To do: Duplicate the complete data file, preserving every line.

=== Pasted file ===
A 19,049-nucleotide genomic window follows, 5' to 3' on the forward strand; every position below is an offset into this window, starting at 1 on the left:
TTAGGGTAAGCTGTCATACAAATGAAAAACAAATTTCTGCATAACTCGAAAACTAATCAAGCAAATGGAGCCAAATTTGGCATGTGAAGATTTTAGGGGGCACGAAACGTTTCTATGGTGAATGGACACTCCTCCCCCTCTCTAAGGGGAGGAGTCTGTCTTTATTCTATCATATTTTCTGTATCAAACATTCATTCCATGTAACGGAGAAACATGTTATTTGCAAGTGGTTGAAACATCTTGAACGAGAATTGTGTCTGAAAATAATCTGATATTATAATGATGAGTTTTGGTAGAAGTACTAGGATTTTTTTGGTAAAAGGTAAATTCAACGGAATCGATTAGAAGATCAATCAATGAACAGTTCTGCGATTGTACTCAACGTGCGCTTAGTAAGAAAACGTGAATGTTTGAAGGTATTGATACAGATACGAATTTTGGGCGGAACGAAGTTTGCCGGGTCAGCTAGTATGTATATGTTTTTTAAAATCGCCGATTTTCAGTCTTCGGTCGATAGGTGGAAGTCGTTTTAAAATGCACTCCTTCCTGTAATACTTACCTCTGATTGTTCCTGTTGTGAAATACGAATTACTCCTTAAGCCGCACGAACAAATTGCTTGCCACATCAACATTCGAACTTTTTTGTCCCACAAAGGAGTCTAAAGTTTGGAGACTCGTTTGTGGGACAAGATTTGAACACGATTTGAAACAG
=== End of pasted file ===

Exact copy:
A 19,049-nucleotide genomic window follows, 5' to 3' on the forward strand; every position below is an offset into this window, starting at 1 on the left:
TTAGGGTAAGCTGTCATACAAATGAAAAACAAATTTCTGCATAACTCGAAAACTAATCAAGCAAATGGAGCCAAATTTGGCATGTGAAGATTTTAGGGGGCACGAAACGTTTCTATGGTGAATGGACACTCCTCCCCCTCTCTAAGGGGAGGAGTCTGTCTTTATTCTATCATATTTTCTGTATCAAACATTCATTCCATGTAACGGAGAAACATGTTATTTGCAAGTGGTTGAAACATCTTGAACGAGAATTGTGTCTGAAAATAATCTGATATTATAATGATGAGTTTTGGTAGAAGTACTAGGATTTTTTTGGTAAAAGGTAAATTCAACGGAATCGATTAGAAGATCAATCAATGAACAGTTCTGCGATTGTACTCAACGTGCGCTTAGTAAGAAAACGTGAATGTTTGAAGGTATTGATACAGATACGAATTTTGGGCGGAACGAAGTTTGCCGGGTCAGCTAGTATGTATATGTTTTTTAAAATCGCCGATTTTCAGTCTTCGGTCGATAGGTGGAAGTCGTTTTAAAATGCACTCCTTCCTGTAATACTTACCTCTGATTGTTCCTGTTGTGAAATACGAATTACTCCTTAAGCCGCACGAACAAATTGCTTGCCACATCAACATTCGAACTTTTTTGTCCCACAAAGGAGTCTAAAGTTTGGAGACTCGTTTGTGGGACAAGATTTGAACACGATTTGAAACAG